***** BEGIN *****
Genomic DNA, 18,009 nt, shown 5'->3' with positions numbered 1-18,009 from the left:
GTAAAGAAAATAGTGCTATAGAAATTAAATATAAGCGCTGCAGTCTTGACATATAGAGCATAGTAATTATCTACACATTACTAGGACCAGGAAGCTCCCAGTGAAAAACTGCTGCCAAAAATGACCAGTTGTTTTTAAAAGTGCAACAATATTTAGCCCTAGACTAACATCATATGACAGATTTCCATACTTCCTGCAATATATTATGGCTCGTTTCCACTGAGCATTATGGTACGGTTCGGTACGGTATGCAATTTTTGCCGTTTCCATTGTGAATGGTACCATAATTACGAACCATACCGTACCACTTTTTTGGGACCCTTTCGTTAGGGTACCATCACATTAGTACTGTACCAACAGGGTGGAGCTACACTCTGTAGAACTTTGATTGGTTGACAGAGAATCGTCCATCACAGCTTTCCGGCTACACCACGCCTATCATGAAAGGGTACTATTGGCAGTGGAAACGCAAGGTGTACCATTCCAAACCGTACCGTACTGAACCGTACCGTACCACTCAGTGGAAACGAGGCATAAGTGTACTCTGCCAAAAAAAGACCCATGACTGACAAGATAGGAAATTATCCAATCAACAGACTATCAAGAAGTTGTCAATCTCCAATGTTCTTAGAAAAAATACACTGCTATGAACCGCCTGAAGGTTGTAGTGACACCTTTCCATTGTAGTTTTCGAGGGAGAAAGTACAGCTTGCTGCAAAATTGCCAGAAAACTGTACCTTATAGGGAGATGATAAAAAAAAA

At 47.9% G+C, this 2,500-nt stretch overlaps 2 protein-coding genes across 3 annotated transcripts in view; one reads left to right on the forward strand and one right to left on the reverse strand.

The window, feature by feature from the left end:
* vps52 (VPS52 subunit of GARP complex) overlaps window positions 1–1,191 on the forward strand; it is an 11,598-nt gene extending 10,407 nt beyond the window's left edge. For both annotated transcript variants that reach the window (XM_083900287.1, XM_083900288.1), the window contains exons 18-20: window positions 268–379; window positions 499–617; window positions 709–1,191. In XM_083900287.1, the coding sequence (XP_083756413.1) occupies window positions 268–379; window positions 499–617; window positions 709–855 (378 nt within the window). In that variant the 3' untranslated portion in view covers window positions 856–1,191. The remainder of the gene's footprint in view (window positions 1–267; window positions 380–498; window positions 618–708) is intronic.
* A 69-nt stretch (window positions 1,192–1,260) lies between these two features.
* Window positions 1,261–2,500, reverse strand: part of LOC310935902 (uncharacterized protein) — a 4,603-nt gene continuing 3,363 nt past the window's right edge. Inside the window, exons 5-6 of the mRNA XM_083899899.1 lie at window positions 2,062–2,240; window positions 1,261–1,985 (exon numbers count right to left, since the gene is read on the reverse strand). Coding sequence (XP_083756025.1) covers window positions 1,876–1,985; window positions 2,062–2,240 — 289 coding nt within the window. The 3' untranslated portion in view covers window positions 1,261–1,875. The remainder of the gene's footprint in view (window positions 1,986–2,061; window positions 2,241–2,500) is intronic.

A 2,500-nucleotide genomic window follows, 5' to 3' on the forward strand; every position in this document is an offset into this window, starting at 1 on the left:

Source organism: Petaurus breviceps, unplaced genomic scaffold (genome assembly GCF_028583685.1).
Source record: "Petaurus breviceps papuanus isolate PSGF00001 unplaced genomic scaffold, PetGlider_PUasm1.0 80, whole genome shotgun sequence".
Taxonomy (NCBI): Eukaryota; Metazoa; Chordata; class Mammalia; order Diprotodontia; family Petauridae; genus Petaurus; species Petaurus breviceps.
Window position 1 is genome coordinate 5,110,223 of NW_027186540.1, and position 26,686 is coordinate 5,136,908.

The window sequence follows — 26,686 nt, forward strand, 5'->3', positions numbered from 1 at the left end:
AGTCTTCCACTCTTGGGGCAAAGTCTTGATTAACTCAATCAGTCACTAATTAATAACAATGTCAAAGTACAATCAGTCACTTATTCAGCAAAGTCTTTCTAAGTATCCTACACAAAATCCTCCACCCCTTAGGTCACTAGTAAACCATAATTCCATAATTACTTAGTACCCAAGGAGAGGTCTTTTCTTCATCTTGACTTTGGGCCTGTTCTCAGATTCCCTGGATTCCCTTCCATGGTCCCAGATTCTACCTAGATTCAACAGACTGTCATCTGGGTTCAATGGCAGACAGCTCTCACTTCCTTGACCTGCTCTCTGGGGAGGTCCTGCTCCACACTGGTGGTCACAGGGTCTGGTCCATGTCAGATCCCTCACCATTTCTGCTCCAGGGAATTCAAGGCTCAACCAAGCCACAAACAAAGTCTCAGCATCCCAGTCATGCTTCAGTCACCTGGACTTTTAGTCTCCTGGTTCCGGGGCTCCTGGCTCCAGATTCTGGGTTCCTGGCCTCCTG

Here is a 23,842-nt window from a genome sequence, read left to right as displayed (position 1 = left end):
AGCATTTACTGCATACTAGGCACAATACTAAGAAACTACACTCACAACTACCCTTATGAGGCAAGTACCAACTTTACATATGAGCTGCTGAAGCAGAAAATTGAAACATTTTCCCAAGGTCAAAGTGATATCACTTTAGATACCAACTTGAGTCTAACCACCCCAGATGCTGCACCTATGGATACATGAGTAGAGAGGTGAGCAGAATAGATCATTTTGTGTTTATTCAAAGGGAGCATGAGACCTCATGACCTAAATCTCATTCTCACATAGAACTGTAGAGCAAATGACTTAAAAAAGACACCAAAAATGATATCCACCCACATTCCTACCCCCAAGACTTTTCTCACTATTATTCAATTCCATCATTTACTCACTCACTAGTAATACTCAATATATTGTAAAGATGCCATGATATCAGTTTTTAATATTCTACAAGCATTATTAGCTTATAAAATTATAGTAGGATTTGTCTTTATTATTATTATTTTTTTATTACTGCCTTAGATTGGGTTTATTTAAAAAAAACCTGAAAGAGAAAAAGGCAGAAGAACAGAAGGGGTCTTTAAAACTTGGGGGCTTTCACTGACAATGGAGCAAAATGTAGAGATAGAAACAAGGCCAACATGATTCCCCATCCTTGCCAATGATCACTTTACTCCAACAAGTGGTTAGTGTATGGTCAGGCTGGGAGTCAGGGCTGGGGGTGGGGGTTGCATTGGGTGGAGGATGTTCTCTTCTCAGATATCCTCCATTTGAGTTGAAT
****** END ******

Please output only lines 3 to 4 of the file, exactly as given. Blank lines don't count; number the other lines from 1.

At 47.9% G+C, this 2,500-nt stretch overlaps 2 protein-coding genes across 3 annotated transcripts in view; one reads left to right on the forward strand and one right to left on the reverse strand.

The window, feature by feature from the left end: